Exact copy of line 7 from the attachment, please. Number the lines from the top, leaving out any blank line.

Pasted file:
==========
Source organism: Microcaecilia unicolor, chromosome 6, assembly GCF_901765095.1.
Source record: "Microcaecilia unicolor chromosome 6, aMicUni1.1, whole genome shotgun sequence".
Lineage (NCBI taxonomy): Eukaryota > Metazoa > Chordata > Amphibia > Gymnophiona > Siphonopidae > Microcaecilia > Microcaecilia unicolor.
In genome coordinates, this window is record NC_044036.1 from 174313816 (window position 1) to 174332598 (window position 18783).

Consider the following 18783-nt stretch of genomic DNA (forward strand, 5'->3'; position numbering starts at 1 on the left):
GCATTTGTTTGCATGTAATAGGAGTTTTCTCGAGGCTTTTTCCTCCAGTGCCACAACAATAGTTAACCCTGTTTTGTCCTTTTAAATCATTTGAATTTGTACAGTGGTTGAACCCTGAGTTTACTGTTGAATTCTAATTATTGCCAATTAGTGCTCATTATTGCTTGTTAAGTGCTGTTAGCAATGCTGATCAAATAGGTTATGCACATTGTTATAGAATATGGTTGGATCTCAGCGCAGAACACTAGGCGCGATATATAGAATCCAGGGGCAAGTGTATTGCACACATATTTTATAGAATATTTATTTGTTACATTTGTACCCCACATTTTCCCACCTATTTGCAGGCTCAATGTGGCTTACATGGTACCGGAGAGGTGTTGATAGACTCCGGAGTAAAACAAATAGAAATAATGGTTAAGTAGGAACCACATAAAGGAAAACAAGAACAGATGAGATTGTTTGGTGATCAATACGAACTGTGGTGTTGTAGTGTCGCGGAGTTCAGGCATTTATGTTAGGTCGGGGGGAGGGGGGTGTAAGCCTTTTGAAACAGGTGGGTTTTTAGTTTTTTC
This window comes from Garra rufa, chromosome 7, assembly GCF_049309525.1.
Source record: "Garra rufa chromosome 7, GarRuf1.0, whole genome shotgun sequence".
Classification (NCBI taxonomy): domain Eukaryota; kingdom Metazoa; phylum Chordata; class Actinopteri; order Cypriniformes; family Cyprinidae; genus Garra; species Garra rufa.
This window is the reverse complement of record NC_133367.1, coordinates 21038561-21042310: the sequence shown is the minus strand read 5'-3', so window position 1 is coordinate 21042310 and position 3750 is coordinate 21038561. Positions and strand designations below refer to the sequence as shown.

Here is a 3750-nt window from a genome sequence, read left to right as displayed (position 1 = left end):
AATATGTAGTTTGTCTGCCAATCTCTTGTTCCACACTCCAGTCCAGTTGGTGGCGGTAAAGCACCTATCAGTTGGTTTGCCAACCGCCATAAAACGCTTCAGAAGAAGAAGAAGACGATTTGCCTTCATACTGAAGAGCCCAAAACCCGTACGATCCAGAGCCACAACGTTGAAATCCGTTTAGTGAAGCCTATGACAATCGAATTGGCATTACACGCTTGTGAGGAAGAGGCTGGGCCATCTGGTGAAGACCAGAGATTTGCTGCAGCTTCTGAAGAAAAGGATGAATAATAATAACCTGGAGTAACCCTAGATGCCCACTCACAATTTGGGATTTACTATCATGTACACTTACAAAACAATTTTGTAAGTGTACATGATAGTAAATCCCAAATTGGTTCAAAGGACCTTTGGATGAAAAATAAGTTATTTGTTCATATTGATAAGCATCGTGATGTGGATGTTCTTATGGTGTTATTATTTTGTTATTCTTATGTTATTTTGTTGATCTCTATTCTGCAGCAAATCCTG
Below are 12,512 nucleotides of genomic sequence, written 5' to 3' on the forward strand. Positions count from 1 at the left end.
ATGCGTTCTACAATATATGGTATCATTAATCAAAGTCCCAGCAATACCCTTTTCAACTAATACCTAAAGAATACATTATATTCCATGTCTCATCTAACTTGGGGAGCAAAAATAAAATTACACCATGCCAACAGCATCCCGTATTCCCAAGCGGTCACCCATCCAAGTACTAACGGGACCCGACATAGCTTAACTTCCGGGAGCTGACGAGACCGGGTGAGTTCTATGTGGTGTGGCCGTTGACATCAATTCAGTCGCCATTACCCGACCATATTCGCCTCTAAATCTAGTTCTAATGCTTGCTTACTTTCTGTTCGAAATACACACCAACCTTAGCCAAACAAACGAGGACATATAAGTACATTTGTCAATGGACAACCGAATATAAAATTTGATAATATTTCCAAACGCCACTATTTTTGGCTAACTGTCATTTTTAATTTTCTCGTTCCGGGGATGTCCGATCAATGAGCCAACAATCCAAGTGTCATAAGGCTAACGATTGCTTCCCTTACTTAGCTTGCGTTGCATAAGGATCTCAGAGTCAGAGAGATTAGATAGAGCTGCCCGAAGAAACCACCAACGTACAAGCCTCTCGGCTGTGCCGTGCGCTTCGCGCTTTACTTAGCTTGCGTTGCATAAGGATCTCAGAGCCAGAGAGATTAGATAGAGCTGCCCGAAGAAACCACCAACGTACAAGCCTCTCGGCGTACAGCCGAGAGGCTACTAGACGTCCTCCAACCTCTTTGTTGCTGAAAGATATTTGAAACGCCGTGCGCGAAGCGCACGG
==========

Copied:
This window comes from Garra rufa, chromosome 7, assembly GCF_049309525.1.